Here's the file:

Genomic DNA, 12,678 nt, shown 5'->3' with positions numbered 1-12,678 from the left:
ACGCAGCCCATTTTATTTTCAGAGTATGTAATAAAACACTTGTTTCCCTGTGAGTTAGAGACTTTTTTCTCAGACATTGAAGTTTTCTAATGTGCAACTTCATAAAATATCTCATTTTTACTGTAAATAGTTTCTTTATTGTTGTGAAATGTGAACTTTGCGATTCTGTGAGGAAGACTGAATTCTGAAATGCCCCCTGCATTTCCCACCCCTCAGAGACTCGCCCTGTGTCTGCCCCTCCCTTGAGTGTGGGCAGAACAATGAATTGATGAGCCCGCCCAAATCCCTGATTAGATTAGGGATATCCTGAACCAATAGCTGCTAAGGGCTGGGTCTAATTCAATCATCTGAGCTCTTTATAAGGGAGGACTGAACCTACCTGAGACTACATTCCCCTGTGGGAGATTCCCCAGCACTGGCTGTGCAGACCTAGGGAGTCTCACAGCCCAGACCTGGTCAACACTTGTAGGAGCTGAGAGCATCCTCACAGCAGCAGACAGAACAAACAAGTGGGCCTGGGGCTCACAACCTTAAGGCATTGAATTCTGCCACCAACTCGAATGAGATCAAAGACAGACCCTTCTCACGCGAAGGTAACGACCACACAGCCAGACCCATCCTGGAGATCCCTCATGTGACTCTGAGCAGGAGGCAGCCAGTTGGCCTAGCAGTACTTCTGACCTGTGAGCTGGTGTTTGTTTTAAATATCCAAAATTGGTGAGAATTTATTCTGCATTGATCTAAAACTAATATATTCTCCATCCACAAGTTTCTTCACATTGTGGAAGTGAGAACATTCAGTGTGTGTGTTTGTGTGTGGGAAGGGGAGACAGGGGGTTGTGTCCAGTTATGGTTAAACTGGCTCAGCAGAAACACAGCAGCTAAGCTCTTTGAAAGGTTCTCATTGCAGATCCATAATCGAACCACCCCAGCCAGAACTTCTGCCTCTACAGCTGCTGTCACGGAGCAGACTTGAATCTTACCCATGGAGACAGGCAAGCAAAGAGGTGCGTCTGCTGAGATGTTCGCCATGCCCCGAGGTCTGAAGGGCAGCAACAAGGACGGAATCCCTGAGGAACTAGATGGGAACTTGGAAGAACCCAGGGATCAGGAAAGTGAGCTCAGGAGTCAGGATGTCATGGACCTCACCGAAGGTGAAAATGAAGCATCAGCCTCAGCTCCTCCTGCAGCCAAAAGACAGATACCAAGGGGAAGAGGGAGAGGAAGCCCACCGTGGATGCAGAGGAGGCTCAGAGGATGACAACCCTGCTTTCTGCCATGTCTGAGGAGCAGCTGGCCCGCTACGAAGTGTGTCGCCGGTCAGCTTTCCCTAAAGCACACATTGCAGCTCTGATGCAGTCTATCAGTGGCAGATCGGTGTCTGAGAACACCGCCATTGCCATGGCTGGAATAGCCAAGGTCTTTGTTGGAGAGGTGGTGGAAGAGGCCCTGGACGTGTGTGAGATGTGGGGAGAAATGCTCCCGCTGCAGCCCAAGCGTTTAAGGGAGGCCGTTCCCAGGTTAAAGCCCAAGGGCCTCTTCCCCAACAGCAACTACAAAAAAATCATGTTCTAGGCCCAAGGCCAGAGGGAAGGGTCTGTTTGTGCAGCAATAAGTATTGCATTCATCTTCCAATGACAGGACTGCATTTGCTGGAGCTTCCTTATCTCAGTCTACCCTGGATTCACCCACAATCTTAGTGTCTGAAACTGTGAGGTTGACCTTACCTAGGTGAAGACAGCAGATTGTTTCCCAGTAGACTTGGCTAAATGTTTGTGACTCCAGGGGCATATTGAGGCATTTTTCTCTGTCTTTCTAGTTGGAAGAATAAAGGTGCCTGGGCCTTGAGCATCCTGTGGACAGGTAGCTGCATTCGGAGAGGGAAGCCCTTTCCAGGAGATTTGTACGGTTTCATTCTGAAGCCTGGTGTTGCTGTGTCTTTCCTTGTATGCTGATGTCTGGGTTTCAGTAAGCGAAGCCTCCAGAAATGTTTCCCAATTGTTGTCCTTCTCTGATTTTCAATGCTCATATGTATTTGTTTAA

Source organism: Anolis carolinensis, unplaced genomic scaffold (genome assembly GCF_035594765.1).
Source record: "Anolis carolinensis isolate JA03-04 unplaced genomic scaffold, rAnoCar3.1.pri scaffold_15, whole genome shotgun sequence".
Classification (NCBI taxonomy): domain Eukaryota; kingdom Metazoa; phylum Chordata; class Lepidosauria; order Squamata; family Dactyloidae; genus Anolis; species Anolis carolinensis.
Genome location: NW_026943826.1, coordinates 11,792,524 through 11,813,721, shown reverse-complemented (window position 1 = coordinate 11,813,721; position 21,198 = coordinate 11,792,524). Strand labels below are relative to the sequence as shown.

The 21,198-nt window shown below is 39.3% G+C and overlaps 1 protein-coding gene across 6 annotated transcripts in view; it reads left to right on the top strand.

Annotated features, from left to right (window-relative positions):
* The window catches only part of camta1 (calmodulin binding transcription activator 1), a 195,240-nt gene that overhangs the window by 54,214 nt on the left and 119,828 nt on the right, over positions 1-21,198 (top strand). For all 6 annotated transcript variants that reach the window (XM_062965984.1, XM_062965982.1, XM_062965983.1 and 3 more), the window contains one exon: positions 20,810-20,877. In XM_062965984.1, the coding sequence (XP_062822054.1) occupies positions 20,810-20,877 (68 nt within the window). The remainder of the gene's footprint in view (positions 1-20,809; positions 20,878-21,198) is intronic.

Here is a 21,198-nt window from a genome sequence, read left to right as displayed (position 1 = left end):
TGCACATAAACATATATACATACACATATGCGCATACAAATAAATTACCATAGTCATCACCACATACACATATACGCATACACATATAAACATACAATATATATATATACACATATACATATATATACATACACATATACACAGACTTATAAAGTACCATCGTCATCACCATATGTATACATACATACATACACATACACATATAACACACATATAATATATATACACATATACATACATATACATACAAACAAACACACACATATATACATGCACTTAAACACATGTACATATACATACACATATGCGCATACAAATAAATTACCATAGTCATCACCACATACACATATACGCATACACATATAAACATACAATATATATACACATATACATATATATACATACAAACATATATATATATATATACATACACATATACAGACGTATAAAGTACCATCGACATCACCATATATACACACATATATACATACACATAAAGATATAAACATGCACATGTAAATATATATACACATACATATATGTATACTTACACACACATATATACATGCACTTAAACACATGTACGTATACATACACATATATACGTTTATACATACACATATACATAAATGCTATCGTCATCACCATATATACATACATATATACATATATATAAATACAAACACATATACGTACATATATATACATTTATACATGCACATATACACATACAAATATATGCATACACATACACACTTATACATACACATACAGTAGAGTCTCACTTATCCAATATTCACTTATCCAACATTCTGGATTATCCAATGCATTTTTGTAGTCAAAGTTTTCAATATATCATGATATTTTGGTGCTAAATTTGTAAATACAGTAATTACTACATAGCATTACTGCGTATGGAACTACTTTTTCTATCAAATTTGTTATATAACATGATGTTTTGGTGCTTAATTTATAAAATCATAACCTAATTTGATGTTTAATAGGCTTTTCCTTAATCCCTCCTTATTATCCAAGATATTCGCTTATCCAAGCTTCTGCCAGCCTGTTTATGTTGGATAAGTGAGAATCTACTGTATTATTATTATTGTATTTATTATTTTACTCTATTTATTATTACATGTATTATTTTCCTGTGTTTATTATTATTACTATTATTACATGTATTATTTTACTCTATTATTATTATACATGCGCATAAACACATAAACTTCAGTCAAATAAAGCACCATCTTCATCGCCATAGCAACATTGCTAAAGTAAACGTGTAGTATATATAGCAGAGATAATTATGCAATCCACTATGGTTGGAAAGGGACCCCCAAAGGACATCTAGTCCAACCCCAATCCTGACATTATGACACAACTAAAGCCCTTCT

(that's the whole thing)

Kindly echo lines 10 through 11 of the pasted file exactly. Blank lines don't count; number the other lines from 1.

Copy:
Here is a 21,198-nt window from a genome sequence, read left to right as displayed (position 1 = left end):
TGCACATAAACATATATACATACACATATGCGCATACAAATAAATTACCATAGTCATCACCACATACACATATACGCATACACATATAAACATACAATATATATATATACACATATACATATATATACATACACATATACACAGACTTATAAAGTACCATCGTCATCACCATATGTATACATACATACATACACATACACATATAACACACATATAATATATATACACATATACATACATATACATACAAACAAACACACACATATATACATGCACTTAAACACATGTACATATACATACACATATGCGCATACAAATAAATTACCATAGTCATCACCACATACACATATACGCATACACATATAAACATACAATATATATACACATATACATATATATACATACAAACATATATATATATATATACATACACATATACAGACGTATAAAGTACCATCGACATCACCATATATACACACATATATACATACACATAAAGATATAAACATGCACATGTAAATATATATACACATACATATATGTATACTTACACACACATATATACATGCACTTAAACACATGTACGTATACATACACATATATACGTTTATACATACACATATACATAAATGCTATCGTCATCACCATATATACATACATATATACATATATATAAATACAAACACATATACGTACATATATATACATTTATACATGCACATATACACATACAAATATATGCATACACATACACACTTATACATACACATACAGTAGAGTCTCACTTATCCAATATTCACTTATCCAACATTCTGGATTATCCAATGCATTTTTGTAGTCAAAGTTTTCAATATATCATGATATTTTGGTGCTAAATTTGTAAATACAGTAATTACTACATAGCATTACTGCGTATGGAACTACTTTTTCTATCAAATTTGTTATATAACATGATGTTTTGGTGCTTAATTTATAAAATCATAACCTAATTTGATGTTTAATAGGCTTTTCCTTAATCCCTCCTTATTATCCAAGATATTCGCTTATCCAAGCTTCTGCCAGCCTGTTTATGTTGGATAAGTGAGAATCTACTGTATTATTATTATTGTATTTATTATTTTACTCTATTTATTATTACATGTATTATTTTCCTGTGTTTATTATTATTACTATTATTACATGTATTATTTTACTCTATTATTATTATACATGCGCATAAACACATAAACTTCAGTCAAATAAAGCACCATCTTCATCGCCATAGCAACATTGCTAAAGTAAACGTGTAGTATATATAGCAGAGATAATTATGCAATCCACTATGGTTGGAAAGGGACCCCCAAAGGACATCTAGTCCAACCCCAATCCTGACATTATGACACAACTAAAGCCCTTCT